What bothers me the most about best practices is when someone uses them in their own core competency. I have slung code for most of my career (or managed the slinging). All the times I have heard “manager” types talk about best practices makes me want to throw up. That is essentially saying they want to lead you into a pack of the average, or play catch up with the pack. When I counter that we should be looking at best practices as the bar we need to jump higher than I can often tell a good leader from someone that just holds a PMP certificate by the facial expression.


Yesterday we had snow. It did some sort of melt, slush, sleet, refreeze thing and we got a pretty slick winter wonderland this morning. The dog and I venture out into this every time. Having 4 legs and claws he is not phased by slipping. I shuffle along and make sure I don’t slip, and most days we get home with out either of us falling.

There is a best practice among home owners that they need to shovel or snow blow sidewalks whenever the white stuff is on it. The conventional wisdom is white frozen stuff is a slipping hazard, which I have proven. The problem is that we don’t just get snow that can be subtracted to make for perfect walking conditions. There can be ice, the removal can pack and smooth snow, there could be melt that refreezes on the smooth concrete.

All of these can be slicker and dangerous compared to a sidewalk that was left alone. The cover picture is where I had been walking on sidewalk that had only been touched by foot prints leading up to where someone had snow blown. The part closer to me was more dangerous based on conventional wisdom. The part further had been treated under best practices the night before. I knew in this case best practices could break my neck if I wasn’t careful.

This leads me to the second idea, unintended consequences.

Unintended Consequences

In the case I outlined above, the home owner thought he was doing the community a favor by snow blowing. Best practices and conventional wisdom told him so. The unintended consequences were there for anyone to discover by slipping. This is not an uncommon thing, rather it is so common we may have become numb to it in our daily lives. This isn’t something new either.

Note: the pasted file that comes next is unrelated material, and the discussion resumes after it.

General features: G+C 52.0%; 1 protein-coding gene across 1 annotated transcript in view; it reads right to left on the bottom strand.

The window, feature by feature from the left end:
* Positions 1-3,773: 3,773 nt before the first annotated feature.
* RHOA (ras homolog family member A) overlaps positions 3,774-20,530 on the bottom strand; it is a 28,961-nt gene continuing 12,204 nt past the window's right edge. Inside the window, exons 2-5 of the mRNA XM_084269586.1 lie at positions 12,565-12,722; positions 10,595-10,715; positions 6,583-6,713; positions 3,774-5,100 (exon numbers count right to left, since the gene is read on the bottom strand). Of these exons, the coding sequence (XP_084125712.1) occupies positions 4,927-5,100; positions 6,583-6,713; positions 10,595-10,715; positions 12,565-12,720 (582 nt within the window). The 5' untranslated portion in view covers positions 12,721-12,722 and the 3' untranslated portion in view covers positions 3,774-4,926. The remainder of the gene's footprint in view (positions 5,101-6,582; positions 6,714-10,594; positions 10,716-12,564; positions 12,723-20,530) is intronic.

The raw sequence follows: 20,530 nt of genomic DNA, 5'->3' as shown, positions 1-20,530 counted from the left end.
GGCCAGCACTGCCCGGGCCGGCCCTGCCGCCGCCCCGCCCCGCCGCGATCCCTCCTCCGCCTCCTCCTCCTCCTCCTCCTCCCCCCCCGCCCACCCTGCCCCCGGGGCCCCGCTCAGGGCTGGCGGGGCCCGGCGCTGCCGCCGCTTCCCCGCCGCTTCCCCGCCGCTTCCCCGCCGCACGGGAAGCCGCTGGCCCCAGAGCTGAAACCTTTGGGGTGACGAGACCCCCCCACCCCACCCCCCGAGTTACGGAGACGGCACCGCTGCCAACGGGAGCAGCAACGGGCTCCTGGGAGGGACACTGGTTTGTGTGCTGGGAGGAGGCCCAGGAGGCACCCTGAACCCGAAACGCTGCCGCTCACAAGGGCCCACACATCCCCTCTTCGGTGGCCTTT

Dr. Semmelweis observed in the 1840’s that women who had their babies delivered by doctors were more likely to die of infections in the hospital than those woman who had been attended by midwives. The doctors were studying human anatomy and causes of death very diligently all the time to become better doctors and prevent illnesses. The problem is studying by autopsy left their hands covered in pathogens and the best practices of the day did not include good hand washing let alone sterilization between procedures. Dr. Semmelweis recommended better cleaning techniques, but was ridiculed for questioning conventional wisdom. How many women died at the feet of these flawed ideas?

Unintended consequences are everywhere (maybe every when) and common. They range from the deadly cases to annoying with a lot of ground in between. Sometimes people figure out how to make a profit from them and in the end cost all of us more while not solving the original problem. Gun buybacks have a tendency to bring more guns into an area as people unload garbage and use the money to buy nicer ones. Bug bounties at companies have had cases where developers write their own bonuses up front.

What to do?

Obviously these 2 ideas burden the world. They are endemic and may be the most deadly endemic in human history. Wait, there is good news in that it is as easy as washing your hands after an autopsy to fix much of this.

  • Explore the world and what your doing.
  • Question those things that don’t seem quite right
  • Think through what you are going to do
    • Will it encourage someone to do the wrong thing for the right reasons?
    • Is there a profit motive that works against the overall improvements?

There are probably more rules of thumbs and probably better ones, but if you don’t have any yet these could be “OK practices” to start with.